Along their journey, which includes 96,269+ kilometers traveled, 28 planes rides and 51 accommodations, they’ve had a variety of hands-on learning experiences. These Include astrology (at an observatory in Australia where they had the opportunity to see stars millions of light years away), culinary (cooking classes and sampling), archeology (digging for fossils, in which Mara found some dated 550 million years old!), history (seeing knights’ armor from 1810 in person and sleeping in a 16th Century Kasbah and getting lost in the twists and turns of the thick mud walls), zoology (rehabbing elephants in Thailand and Africa), herbology and farming (working on a tea plantation), aviation (getting to meet the pilot and sit in the cockpit of each of their flights, and Bennett helped land the plane on one of their international flights), maritime (learning how to read the wind, navigate the ocean and sail), geography, currency, politics and more. And there was, of course, PE daily. There’s nothing like hiking the Great Wall of China with your family to get your heart rate up.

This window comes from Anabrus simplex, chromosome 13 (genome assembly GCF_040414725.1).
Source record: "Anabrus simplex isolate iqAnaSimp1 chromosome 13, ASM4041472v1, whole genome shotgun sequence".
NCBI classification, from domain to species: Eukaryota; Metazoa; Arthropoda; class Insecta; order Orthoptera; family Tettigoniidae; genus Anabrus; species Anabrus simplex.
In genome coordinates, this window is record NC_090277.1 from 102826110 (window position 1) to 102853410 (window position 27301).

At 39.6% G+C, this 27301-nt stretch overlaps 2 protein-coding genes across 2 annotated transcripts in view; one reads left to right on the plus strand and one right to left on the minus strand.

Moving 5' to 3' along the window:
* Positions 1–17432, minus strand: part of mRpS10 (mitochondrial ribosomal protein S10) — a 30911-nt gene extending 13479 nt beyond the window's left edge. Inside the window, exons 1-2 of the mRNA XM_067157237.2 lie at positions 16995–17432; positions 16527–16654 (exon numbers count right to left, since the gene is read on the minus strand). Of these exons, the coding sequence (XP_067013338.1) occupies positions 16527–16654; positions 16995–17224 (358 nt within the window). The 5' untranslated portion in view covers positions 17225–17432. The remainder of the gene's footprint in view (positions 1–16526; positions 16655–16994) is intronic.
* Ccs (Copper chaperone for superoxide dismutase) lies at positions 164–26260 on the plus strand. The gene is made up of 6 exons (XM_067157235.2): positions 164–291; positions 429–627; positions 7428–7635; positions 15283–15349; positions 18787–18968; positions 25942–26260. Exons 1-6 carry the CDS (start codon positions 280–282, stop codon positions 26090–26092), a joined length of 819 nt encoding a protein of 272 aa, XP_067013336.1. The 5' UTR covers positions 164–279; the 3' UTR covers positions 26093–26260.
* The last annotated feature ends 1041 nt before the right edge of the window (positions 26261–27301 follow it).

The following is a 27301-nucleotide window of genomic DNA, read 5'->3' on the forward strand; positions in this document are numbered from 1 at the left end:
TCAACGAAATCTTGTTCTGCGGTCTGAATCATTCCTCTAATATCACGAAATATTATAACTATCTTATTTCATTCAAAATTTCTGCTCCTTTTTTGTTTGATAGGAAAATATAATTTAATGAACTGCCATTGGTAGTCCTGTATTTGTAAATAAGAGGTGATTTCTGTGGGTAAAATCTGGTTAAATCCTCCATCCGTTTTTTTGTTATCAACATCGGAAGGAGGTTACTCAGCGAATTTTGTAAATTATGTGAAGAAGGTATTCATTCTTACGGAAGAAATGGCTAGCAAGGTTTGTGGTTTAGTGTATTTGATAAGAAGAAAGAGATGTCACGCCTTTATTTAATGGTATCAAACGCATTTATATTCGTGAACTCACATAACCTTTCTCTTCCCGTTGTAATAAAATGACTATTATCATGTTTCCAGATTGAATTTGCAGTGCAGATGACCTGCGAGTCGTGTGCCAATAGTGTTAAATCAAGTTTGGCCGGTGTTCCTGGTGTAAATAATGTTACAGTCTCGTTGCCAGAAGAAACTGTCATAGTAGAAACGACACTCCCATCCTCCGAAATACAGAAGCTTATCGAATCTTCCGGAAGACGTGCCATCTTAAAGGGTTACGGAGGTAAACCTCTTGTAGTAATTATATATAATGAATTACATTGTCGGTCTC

“When I stood by the elephant in the wild, I felt peaceful and graceful when I felt the elephant. I felt like an elephant, and they were big and I was small, and when I fed them bananas I felt happy and I had a lot of fun. Their names were Gentong, Boonront and Maydoom, Toomay,” says Mara. “One day we rode a bike to a bat cave in the forest and it reminded me of “The Goonies” adventure, just us and the forest, and when we walked into the cave there was 1,000 bats in the cave in every corner.”